When Command & Conquer: Remastered Collection launches next month, it’ll arrive with a lovely little gift for the modding community. This week, EA announced that some of the source code for both Command & Conquer and Red Alert will be freely accessible at launch, giving modders the groundwork to go wild creating whatever they’d like – up to and including giant tanks that punt nukes out of their big ol’ guns.
Posting on Reddit and the Command & Conquer site this week, producer Jim Vessella laid out plans for Remaster’s modded future. There’ll be a nice new map editor, sure, but Vessella also revealed that both TiberianDawn.dll and RedAlert.dll (and the source code for their respective games) will be fully accessible to budding modders on release.
“It’s worth noting this initiative is the direct result of a collaboration between some of the community council members and our teams at EA,” said Vessella. “After discussing with the council members, we made the decision to go with the GPL license to ensure compatibility with projects like CnCNet and Open RA. Our goal was to deliver the source code in a way that would be truly beneficial for the community, and we hope this will enable amazing community projects for years to come.”
It’s a somewhat unprecedented move for EA, a company that’s long been both resistant to the mod scene and actively hostile towards efforts aimed at preserving their online games – such as the now-scrapped Battlefield Revive Network.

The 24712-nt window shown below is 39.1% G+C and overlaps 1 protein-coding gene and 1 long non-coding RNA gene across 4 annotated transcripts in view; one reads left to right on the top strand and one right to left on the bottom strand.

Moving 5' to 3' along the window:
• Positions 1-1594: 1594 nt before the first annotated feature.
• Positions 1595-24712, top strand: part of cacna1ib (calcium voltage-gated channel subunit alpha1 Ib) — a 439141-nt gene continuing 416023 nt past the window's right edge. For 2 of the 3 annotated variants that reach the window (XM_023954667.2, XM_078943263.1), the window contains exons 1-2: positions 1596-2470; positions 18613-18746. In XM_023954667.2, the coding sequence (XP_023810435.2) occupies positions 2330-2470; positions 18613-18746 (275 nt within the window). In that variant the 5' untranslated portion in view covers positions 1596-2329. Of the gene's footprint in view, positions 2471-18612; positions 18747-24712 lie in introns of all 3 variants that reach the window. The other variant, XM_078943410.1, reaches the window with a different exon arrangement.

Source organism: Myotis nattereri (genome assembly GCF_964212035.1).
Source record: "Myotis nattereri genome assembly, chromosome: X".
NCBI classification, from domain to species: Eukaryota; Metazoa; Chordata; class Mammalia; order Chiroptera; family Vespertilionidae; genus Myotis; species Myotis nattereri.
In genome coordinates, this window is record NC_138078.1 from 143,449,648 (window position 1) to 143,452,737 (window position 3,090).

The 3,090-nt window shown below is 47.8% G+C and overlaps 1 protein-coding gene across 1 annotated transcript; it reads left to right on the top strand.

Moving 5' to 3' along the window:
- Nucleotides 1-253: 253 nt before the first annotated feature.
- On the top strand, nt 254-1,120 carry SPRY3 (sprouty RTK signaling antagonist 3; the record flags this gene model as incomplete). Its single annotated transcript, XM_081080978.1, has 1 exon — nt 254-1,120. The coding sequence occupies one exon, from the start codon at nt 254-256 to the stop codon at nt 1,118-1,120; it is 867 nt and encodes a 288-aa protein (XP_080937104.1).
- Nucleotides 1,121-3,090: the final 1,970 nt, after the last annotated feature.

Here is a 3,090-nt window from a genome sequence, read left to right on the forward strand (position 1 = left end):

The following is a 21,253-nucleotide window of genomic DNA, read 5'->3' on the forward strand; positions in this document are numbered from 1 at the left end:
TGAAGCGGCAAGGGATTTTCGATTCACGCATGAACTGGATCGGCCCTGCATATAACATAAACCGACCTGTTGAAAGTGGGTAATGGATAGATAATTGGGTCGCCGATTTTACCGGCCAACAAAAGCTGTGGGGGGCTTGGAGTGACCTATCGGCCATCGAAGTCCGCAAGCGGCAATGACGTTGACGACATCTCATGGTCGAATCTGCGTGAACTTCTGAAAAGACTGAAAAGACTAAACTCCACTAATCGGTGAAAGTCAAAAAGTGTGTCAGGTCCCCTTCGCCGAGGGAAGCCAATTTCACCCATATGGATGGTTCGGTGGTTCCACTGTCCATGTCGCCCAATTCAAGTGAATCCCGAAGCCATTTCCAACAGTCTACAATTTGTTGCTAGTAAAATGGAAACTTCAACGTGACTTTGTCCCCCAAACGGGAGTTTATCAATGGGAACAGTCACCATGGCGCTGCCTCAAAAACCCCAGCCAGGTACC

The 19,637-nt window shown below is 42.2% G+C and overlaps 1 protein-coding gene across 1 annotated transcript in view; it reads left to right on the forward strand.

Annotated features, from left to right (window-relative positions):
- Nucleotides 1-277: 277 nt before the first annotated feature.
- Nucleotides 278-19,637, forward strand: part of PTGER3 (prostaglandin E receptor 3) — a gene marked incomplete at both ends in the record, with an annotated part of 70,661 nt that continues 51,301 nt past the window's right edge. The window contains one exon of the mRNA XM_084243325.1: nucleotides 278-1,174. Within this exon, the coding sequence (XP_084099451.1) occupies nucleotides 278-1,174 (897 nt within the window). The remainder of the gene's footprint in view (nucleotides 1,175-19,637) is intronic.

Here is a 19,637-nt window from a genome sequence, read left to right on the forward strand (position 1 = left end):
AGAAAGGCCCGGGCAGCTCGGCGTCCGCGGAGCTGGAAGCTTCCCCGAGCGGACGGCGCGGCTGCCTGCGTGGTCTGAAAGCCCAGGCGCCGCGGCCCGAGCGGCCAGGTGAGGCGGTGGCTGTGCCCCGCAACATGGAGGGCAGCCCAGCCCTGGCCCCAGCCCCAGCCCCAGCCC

To demonstrate the tool’s functionality, Petroglyph bashed out a new unit in the form of the Nuke Tank, a Brotherhood Of Nod take on the Mammoth tank that (spoiler alert) fires big ol’ nukes out of its giant cannon. The Steam version of C&C:R will also feature full Workshop support for downloading and installing mods – Origin players will have just as much access to mods, but they’ll have to go hunting for them outside EA’s ecosystem.
It’s not all good news on the battlefield, sadly. Despite plans to launch C&C:R with full LAN support, Vessella notes that the feature won’t make it into the game in time for release. See, it’s a bit hard to test LAN functionality, what with the Covid-19 pandemic and all going on.
“We understand this feature is vital as both an avenue to play mods in multiplayer, and also to serve as a backup in case the online systems are ever down,” Vessella clarified. “We’re bummed this one got away, and will continue to keep this on our priority list going forward.”
Probably for the best, mind – now’s not the time to be hauling your big beige CRT across town for some strategy antics.
Command & Conquer Remastered hits Steam and Origin on June 5th for £18/€20/$20.. For more on EA’s remastering job, our Nate Crowley had a right old gab with Vessella last month on the challenges of bringing a beloved RTS classic screaming into modernity.